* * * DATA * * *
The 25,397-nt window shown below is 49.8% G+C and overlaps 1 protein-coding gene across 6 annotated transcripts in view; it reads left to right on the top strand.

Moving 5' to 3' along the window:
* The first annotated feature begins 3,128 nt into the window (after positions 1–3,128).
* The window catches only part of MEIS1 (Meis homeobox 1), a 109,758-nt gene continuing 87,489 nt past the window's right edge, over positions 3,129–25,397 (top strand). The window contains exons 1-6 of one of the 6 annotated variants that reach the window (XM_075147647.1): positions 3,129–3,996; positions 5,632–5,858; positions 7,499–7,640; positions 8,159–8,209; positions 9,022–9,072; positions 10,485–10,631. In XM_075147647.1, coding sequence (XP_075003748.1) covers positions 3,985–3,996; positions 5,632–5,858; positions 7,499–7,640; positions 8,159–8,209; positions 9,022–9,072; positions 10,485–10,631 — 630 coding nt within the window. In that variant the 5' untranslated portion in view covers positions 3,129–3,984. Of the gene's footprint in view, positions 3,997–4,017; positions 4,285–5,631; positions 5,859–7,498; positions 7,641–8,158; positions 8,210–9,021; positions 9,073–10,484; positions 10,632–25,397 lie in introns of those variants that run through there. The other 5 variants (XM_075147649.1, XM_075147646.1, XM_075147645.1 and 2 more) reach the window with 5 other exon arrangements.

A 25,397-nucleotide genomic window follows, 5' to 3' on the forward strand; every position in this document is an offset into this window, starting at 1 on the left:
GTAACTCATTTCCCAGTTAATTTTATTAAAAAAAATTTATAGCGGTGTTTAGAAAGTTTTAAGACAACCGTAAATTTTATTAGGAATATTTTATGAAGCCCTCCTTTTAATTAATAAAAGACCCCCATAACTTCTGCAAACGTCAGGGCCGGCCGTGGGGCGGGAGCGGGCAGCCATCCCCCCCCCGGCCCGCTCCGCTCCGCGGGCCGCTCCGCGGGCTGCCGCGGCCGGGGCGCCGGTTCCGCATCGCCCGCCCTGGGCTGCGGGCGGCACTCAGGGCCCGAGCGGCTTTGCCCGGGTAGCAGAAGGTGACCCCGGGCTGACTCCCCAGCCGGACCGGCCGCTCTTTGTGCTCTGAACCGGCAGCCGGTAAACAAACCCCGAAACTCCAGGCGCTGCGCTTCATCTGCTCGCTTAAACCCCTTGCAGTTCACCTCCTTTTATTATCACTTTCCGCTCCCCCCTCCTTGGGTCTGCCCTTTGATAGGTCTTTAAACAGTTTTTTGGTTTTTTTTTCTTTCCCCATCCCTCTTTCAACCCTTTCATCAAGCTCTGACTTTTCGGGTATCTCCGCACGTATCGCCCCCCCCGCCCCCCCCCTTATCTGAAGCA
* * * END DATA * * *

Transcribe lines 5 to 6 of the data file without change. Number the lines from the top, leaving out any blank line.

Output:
A 25,397-nucleotide genomic window follows, 5' to 3' on the forward strand; every position in this document is an offset into this window, starting at 1 on the left:
GTAACTCATTTCCCAGTTAATTTTATTAAAAAAAATTTATAGCGGTGTTTAGAAAGTTTTAAGACAACCGTAAATTTTATTAGGAATATTTTATGAAGCCCTCCTTTTAATTAATAAAAGACCCCCATAACTTCTGCAAACGTCAGGGCCGGCCGTGGGGCGGGAGCGGGCAGCCATCCCCCCCCCGGCCCGCTCCGCTCCGCGGGCCGCTCCGCGGGCTGCCGCGGCCGGGGCGCCGGTTCCGCATCGCCCGCCCTGGGCTGCGGGCGGCACTCAGGGCCCGAGCGGCTTTGCCCGGGTAGCAGAAGGTGACCCCGGGCTGACTCCCCAGCCGGACCGGCCGCTCTTTGTGCTCTGAACCGGCAGCCGGTAAACAAACCCCGAAACTCCAGGCGCTGCGCTTCATCTGCTCGCTTAAACCCCTTGCAGTTCACCTCCTTTTATTATCACTTTCCGCTCCCCCCTCCTTGGGTCTGCCCTTTGATAGGTCTTTAAACAGTTTTTTGGTTTTTTTTTCTTTCCCCATCCCTCTTTCAACCCTTTCATCAAGCTCTGACTTTTCGGGTATCTCCGCACGTATCGCCCCCCCCGCCCCCCCCCTTATCTGAAGCA